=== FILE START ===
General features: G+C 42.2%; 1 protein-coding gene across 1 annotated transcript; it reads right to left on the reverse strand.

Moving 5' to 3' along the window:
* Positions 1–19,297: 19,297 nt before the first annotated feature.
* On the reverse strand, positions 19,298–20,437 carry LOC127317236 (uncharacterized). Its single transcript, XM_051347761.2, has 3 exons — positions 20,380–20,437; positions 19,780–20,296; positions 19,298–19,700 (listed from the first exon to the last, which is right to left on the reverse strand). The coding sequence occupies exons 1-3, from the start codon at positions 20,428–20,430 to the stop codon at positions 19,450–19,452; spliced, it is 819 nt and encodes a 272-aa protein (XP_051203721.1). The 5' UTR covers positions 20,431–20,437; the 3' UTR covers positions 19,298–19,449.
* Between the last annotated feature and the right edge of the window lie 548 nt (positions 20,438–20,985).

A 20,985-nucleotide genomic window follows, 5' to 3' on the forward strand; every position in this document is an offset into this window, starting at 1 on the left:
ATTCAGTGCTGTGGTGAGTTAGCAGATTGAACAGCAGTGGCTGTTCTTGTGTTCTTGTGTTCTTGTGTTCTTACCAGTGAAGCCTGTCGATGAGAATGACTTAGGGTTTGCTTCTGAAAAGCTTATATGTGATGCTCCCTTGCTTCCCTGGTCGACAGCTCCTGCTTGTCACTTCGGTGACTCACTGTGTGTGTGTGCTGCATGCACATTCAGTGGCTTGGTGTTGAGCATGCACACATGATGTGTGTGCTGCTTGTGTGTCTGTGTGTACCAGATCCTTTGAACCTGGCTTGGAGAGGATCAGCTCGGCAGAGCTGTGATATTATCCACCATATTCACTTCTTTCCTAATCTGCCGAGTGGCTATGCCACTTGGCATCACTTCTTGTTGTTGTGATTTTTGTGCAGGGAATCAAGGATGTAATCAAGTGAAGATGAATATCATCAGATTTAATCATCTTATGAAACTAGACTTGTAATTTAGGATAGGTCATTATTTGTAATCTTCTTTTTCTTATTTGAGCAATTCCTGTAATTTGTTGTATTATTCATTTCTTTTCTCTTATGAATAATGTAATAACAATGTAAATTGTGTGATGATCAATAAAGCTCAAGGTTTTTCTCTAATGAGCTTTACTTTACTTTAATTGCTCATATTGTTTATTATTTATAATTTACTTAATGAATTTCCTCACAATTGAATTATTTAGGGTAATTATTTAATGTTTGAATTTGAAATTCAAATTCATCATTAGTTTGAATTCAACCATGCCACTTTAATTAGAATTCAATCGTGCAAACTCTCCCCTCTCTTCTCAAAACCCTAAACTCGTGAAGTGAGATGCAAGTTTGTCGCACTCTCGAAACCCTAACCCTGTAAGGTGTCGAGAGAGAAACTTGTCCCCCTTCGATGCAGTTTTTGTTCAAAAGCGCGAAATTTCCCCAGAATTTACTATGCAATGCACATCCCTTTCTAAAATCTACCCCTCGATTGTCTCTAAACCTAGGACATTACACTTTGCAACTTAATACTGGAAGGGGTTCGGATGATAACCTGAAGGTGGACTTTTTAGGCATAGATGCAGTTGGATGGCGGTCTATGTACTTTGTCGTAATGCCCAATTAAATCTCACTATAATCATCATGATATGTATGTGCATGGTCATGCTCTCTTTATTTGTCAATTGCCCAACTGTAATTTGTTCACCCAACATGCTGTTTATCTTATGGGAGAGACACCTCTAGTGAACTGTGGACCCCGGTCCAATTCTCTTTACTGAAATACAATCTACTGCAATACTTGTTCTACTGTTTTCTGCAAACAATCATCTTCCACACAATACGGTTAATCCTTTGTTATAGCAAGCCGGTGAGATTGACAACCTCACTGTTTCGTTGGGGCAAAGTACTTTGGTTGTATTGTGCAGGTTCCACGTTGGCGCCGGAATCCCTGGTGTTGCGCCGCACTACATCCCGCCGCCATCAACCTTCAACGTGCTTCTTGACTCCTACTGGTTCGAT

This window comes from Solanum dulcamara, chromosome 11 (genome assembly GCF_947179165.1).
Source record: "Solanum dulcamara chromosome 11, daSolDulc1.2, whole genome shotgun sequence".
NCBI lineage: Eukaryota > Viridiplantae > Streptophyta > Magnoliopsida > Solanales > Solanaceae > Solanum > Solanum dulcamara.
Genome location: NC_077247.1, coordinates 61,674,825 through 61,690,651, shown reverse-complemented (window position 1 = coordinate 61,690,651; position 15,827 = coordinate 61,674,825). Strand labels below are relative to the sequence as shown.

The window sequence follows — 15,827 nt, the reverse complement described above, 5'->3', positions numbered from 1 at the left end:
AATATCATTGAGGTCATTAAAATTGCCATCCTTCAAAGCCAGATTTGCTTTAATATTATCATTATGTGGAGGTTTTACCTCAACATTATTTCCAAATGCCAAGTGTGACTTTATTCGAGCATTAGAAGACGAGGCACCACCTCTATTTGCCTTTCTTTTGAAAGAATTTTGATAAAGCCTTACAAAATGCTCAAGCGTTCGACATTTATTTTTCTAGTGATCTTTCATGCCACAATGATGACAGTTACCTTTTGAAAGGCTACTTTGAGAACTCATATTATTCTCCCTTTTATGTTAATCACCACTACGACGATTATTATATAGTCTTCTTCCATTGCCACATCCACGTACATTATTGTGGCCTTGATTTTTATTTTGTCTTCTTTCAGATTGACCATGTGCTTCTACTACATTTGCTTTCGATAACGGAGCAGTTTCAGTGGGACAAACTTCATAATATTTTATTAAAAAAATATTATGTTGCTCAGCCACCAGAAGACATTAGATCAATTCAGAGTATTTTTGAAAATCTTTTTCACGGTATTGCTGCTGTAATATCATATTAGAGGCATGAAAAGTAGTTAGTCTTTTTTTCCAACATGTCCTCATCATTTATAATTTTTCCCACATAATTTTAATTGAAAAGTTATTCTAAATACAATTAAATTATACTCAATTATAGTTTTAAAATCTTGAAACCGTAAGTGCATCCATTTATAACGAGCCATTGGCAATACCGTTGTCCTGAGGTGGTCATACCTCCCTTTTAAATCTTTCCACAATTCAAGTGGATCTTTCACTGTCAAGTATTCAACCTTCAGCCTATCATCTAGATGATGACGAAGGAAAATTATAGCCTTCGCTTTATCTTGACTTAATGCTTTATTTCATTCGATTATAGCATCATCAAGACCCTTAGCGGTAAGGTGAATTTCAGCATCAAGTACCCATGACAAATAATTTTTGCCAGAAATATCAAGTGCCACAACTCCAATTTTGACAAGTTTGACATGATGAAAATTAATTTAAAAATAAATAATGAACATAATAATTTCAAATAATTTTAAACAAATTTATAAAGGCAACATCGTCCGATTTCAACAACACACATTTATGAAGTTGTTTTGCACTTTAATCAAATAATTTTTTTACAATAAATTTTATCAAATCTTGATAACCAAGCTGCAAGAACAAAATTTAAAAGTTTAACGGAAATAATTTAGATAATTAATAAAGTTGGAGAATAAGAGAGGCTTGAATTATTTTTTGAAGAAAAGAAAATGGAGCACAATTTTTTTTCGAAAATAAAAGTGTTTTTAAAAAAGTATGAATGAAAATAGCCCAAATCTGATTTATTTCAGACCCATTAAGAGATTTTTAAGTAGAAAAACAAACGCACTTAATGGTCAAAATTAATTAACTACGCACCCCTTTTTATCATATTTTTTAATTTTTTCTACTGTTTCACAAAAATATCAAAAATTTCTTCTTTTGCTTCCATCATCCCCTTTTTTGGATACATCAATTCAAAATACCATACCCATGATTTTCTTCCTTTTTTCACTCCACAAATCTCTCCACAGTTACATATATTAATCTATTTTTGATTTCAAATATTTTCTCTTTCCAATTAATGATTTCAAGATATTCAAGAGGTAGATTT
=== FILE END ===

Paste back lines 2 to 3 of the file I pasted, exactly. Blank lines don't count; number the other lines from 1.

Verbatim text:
Moving 5' to 3' along the window:
* Positions 1–19,297: 19,297 nt before the first annotated feature.